14

At least in canon, there doesn't seem to be any evidence that Owen Lars and Beru Whitesun had biological offspring of their own.

They are a more or less traditional, married, farming couple (albeit moisture farming). Given the many duties that we see Luke performing in A New Hope, it seems that they could use all the help they can get, and — if you compare to farming communities on Earth — one way to get that help is by having a large family. Granted, they did have many droids as @Himarm points out in comments, and so that might replace the need for people. Also, more mouths to feed out in the desert may not be a good thing, as @terdon mentions.

Still, all of this raises a question:

Were Owen and Beru capable of conceiving? If so, did they make a conscious decision to have no children of their own apart from raising Luke?

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    i have a slight issue with your assumption, that as a traditional family it would be a good idea to have more kids, However, they seem to have many droids to do this labor, so kids don't appear to be a necessity. A traditional Earth family would have liked to have more kids to help with labor, but we cant impose our traditional mindsets on space humans with advanced technology, with clear practical ways of essentially cheep labor. – Himarm Jun 17 '15 at 14:00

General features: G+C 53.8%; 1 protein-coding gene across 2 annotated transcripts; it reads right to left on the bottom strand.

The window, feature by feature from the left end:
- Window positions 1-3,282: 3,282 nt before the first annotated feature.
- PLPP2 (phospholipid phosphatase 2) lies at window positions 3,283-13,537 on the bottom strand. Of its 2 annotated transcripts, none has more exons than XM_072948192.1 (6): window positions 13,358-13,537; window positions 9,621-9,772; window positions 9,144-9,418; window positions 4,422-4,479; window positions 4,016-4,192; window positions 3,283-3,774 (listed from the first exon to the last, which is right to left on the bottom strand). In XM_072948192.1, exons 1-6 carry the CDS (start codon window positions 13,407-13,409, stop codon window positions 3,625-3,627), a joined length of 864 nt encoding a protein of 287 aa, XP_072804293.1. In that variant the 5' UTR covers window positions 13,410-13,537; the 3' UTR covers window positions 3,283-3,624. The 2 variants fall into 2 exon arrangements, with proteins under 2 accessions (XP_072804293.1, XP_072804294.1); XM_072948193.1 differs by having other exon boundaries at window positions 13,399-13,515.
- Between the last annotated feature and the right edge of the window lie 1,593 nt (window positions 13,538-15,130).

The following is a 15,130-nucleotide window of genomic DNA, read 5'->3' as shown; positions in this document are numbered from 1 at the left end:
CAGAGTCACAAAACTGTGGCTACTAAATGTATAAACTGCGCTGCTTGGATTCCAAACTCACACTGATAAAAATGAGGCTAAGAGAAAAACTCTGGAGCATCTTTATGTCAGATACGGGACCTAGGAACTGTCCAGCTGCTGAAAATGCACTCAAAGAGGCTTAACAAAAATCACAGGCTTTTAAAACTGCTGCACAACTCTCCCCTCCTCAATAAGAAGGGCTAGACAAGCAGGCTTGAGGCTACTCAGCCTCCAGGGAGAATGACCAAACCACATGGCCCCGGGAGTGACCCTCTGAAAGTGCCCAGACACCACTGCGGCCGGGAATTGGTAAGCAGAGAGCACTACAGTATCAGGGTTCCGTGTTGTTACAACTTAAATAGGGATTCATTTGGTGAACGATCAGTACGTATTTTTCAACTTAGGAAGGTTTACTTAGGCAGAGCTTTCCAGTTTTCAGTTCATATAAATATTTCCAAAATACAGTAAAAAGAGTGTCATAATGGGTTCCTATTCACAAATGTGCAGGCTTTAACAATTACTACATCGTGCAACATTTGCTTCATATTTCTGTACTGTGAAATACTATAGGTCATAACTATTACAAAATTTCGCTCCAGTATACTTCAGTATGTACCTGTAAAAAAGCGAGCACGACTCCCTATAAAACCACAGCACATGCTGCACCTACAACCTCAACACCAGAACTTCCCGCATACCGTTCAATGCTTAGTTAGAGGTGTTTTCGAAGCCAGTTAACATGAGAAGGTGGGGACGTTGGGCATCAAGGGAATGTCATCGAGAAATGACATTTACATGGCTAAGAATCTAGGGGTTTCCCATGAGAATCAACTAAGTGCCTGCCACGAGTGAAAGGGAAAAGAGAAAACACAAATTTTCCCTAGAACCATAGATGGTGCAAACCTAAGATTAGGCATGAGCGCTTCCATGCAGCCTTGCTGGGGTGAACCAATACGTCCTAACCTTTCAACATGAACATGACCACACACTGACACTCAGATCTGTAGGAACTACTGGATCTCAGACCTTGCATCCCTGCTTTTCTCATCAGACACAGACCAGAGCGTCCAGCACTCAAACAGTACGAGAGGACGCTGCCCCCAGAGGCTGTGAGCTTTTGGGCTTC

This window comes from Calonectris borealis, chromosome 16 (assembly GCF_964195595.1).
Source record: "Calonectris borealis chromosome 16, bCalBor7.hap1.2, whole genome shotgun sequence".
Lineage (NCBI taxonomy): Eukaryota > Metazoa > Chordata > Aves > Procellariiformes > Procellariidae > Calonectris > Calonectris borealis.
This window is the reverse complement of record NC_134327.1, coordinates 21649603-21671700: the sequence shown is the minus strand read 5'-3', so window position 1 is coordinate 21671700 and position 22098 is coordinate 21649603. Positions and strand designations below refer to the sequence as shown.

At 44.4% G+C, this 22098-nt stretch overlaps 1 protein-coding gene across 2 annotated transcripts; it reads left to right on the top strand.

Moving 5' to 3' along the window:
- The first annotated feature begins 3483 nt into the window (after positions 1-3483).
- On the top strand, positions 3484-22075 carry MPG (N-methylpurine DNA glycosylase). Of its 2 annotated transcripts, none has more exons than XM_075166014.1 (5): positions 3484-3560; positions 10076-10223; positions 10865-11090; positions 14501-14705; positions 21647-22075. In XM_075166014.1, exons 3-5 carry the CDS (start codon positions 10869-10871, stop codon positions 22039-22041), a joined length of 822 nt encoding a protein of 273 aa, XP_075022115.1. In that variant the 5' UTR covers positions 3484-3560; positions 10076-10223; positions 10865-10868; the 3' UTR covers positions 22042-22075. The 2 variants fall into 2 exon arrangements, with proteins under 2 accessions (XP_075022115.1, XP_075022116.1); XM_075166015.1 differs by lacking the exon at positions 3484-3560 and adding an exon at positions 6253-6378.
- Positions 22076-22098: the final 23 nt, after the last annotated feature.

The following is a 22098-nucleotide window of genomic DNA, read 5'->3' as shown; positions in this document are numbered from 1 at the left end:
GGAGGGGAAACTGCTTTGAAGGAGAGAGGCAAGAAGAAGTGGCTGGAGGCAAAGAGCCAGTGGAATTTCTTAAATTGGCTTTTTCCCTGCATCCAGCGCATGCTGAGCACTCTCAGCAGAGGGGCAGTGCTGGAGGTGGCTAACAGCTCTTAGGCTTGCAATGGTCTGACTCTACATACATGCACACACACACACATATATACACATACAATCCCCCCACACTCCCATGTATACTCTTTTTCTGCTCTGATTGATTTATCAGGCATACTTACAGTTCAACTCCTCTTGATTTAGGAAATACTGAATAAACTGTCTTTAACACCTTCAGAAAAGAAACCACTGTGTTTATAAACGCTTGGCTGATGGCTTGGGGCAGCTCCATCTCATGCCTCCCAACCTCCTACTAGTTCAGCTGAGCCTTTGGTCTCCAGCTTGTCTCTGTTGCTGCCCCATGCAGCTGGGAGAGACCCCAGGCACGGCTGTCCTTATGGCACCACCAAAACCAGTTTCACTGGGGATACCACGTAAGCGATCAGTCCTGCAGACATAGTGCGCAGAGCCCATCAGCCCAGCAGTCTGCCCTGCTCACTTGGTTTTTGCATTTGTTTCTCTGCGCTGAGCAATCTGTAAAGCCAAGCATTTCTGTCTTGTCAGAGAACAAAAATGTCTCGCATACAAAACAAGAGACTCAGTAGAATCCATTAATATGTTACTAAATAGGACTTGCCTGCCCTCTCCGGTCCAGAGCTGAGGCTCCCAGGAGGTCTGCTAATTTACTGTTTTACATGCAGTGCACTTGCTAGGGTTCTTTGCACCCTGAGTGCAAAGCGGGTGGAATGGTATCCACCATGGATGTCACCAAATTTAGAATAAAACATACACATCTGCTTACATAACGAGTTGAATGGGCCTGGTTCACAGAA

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    I'm not sure that more children would be a good thing. They live in a desert. Yes many hands make light work but many mouths make heavy hunger. – terdon Jun 17 '15 at 14:23
  • @terdon that was my thoughts as well, a child is 12 years of worthless, that 12 years of investment to just get a child "functional" probably could have bought you a droid that lasts for 50+ years – Himarm Jun 17 '15 at 14:27
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    @Himarm I'm not suggesting you're wrong, but that leads to some pretty pessimistic conclusions about Tatooine's population growth – Jason Baker Jun 17 '15 at 15:55
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    @Praxis - in more than one of the draft scripts, Owen and Beru had other kids. starwarz.com/starkiller/category/fan-creations – Wad Cheber stands with Monica Jun 17 '15 at 18:38
11

They were unable to have children.

According to Lucas Books' The Official Starships & Vehicles Collection #3, Owen and Beru weren't able to have a family of their own.